We clean clothes cleaner than the cleaner that cleans clothes clean.

York Pressing Club, East Nash Street. Wilson Daily Times, [no date], 1914.

“At a time when grooming and fashion counted for a lot, when most domestic chores such as keeping one’s skirts and suits sharply creased were handled at home, those who could afford it chipped in to join ‘clubs’ that had no clubhouse, no sporting activities, no board games, no meetings. They offered simple ‘pressing’ services. As their membership swelled throughout the South, ‘club’ operations moved from homes into modest stores. … Over time as technology advanced, simple cleaning and pressing turned to dry cleaning.” “Pressing Business,” Dora Mekouar, Ted Landphair’s America.

For a small monthly or yearly fee, members of pressing clubs could have their good clothes cleaned, pressed and repaired regularly, insuring a well-groomed appearance. This was no small matter in a place and time in which most men owned only one suit. African-Americans did not dominate the pressing club business as overwhelmingly they did barbering, but they were well-represented in the number.

Wilson Times, 21 October 1921.

The list below comprises those businesses that advertised or were otherwise described as operating pressing clubs or other types of cleaning and pressing businesses.

  • Barefoot Pressing Works — Lenwood Barefoot, proprietor. Listed in the 1920 Hill’s Wilson city directory at 510 1/2 East Nash and in the 1922 city directory at 507 East Nash. Barefoot also worked as a tailor.
  • Brewington Pressing Works — Edward C. Brewington, proprietor. Listed in the 1920 Hill’s Wilson city directory at 510 1/2 East Nash and in the 1922 directory at 561 East Nash.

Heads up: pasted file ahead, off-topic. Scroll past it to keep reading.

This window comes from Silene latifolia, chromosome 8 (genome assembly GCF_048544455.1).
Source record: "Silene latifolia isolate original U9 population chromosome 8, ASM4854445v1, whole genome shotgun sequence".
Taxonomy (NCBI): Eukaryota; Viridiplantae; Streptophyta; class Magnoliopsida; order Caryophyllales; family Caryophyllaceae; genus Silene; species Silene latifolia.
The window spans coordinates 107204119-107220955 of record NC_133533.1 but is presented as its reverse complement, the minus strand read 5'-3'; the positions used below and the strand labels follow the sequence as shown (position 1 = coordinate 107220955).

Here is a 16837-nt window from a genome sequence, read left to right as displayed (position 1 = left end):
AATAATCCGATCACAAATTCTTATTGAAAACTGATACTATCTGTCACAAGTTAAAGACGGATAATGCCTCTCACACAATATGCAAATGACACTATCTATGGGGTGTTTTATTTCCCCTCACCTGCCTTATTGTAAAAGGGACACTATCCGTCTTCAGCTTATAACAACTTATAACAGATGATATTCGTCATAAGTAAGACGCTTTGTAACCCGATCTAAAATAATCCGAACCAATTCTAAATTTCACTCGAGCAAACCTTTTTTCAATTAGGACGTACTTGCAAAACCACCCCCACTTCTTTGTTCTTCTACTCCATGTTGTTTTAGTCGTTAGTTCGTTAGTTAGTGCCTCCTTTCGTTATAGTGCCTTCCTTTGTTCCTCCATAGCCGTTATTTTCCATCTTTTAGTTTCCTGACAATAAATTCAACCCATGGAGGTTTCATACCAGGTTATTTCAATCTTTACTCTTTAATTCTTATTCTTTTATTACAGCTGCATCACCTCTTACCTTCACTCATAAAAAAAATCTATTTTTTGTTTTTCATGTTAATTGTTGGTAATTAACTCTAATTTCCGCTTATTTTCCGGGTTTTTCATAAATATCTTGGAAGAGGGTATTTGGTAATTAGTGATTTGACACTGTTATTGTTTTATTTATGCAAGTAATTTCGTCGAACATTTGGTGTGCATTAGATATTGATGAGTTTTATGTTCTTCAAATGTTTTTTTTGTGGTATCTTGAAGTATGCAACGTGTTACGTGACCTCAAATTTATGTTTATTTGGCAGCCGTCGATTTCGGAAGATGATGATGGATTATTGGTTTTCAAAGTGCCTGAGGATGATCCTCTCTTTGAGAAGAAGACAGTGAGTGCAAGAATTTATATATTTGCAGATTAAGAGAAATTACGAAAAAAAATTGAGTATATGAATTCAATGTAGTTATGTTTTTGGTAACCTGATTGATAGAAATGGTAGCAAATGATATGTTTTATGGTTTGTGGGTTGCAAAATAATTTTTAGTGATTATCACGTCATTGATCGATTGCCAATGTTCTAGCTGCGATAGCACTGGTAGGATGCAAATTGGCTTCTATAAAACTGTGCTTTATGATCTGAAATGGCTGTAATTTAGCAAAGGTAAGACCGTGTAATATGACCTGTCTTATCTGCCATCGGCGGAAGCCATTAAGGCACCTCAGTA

1925 Hill’s Wilson, N.C., city directory.

  • Carter & Walker — per the 1916 city directory, Clarence Carter and Charles Walker operated a cleaning and pressing business at 503 East Nash.
  • Citizens Pressing Club — in the 1912 city directory at 124 South Goldsboro.
  • Cox’s Pressing Club — Eddie H. Cox, proprietor. In the 1925 Wilson city directory, the pressing club is listed at 529 East Nash.
  • Down Town Pressing Club — Lenwood Barefoot, proprietor. Advertised in the same 1914 supplement as York Pressing, above. In the 1916 city directory, the address of Down Town Pressing Club is 532 East Nash.
  • Home Pressing Club — in the 1916 city directory, the address of Home Pressing Club is 217 South Goldsboro.
  • Moses Pressing Works — in the 1925 city directory at 514 East Nash.
  • No. 1 Pressing Club — Preston Smith, proprietor. This business is listed in the 1922 city directory at 515 East Nash.

An incident stemming from an altercation at Preston Smith’s pressing club. Wilson Daily Times, 27 November 1923.

  • Quick Service Pressing Club — John B. Barnes, proprietor. 1941.
  • Service Cleaning Works — Lenwood Barefoot, proprietor. Listed in the 1930 Hill’s Wilson, N.C., city directory.
  • Wardrobe Pressing Club — James Barbour, Nannie Barbour and Willie R. Barnes, proprietors. Listed in the 1920 city directory at 600 East Nash Street and in 1922, at 601 East Nash. Per the 1930 Hill’s Wilson city directory, the business was at 548 East Nash.